Superman is the strongest asset to the human race. Even though Superman himself is not human he stands for humanity. He is the protector of human life.
Even though people know they would have no effect in stopping the beast they kept trying so that they can help Superman in the way he is helping them. When Superman falls Lois, a mere human, runs to his rescues risking her life without thought, because Superman would have done the same for her. In this comic they mention how He never kills anyone, it’s not his way. But in order to protect people he must kill this beast, or try to until his own demise. When he finally found Doomsday’s weakness he exploited it to kill it.
Americans, or the citizen of the United States of America, truly present a unique culture that assimilated many other world cultures, habits and customs. The harsh environmental conditions that the first US settlers faced as well as modern day US affluence surely influenced the characteristics of individual Americans and the US culture as a whole. In the following essay, I am going to speak about ...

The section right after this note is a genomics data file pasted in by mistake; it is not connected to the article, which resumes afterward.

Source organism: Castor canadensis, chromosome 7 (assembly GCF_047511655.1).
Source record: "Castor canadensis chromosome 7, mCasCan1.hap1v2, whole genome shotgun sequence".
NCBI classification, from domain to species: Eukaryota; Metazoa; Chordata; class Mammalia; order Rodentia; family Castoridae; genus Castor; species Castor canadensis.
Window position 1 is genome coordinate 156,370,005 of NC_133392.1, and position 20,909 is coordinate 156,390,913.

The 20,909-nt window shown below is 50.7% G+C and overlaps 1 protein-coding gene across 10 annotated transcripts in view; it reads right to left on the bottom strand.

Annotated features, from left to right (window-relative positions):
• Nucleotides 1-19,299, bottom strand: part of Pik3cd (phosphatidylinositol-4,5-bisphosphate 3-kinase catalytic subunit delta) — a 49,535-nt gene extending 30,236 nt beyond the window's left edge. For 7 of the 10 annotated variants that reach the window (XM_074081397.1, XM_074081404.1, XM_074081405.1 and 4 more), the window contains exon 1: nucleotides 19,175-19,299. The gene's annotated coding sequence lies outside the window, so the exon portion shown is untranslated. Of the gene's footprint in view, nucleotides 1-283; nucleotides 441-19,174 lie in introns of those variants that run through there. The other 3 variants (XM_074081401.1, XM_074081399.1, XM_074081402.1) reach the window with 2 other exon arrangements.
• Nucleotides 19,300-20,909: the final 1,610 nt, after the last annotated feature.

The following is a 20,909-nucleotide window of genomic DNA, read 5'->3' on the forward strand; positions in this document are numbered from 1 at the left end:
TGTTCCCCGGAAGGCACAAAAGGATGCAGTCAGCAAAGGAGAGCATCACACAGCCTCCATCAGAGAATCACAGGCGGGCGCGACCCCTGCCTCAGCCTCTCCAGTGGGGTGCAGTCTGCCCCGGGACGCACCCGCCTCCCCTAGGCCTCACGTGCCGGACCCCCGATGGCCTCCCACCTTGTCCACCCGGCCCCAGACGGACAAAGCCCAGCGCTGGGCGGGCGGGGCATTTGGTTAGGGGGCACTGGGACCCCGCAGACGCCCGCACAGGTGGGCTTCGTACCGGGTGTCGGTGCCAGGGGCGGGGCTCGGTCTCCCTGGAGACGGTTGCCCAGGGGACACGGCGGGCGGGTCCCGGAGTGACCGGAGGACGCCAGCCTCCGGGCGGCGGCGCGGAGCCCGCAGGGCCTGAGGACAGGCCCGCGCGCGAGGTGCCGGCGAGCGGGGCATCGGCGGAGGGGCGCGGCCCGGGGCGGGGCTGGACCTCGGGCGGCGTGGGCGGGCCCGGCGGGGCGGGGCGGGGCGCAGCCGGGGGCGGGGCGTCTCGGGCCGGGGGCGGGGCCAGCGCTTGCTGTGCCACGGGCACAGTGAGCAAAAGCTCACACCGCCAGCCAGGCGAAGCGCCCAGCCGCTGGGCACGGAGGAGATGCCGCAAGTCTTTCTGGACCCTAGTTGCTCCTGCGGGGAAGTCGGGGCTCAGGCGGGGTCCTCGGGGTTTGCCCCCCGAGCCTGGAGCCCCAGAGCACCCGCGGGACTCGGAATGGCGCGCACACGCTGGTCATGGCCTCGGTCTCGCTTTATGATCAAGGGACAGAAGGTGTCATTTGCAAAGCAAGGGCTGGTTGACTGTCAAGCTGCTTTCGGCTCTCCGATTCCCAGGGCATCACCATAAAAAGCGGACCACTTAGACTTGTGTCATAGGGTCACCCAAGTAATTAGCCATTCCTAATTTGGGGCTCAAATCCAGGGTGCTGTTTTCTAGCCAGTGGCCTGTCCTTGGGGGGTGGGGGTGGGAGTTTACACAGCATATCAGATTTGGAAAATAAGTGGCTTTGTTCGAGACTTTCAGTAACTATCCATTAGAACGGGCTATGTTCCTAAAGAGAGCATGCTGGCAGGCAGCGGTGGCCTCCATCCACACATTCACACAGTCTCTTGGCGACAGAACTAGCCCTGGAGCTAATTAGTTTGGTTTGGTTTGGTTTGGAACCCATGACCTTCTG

The final few blows where so earth shattering that the entire area was destroyed from just the shockwave’s alone. Superman did not flee because he knew that if he did Doomsday could regenerate and roam the city with destruction at its fingertips. Superman refuses to quit and perseveres, like any other real American would have done, to stand up and fight for what he / she believes in. Superman finally kills the creature but in the process end up dying himself. This is the sacrifice Superman makes for his people: he loses his life and his true love Lois. But it was all worth it in his eyes because he was protector of his nation.
Superman had many things going for him, his invincibility against the humans, his strength, and most of all his love for Lois Lane. Superman could have easily fled and would have never been seen or herd from again. But to him America was worth his sacrifice of everything he has, including his life. Any true American is expected to sacrifice his life for his country. Superman is an astonishing being.
His self-sacrifice presents an ideal of what any soldier should do for his country. His politeness is an ideal for how every person should behave. His ability not to overreact is an example of what to be like in a dangerous situation. Superman is a glorified all-American and would do anything for the people. He goes beyond the call of duty to make life easier on at least one other person. Without a doubt everyone should know why Superman is considered the greatest American hero of all time..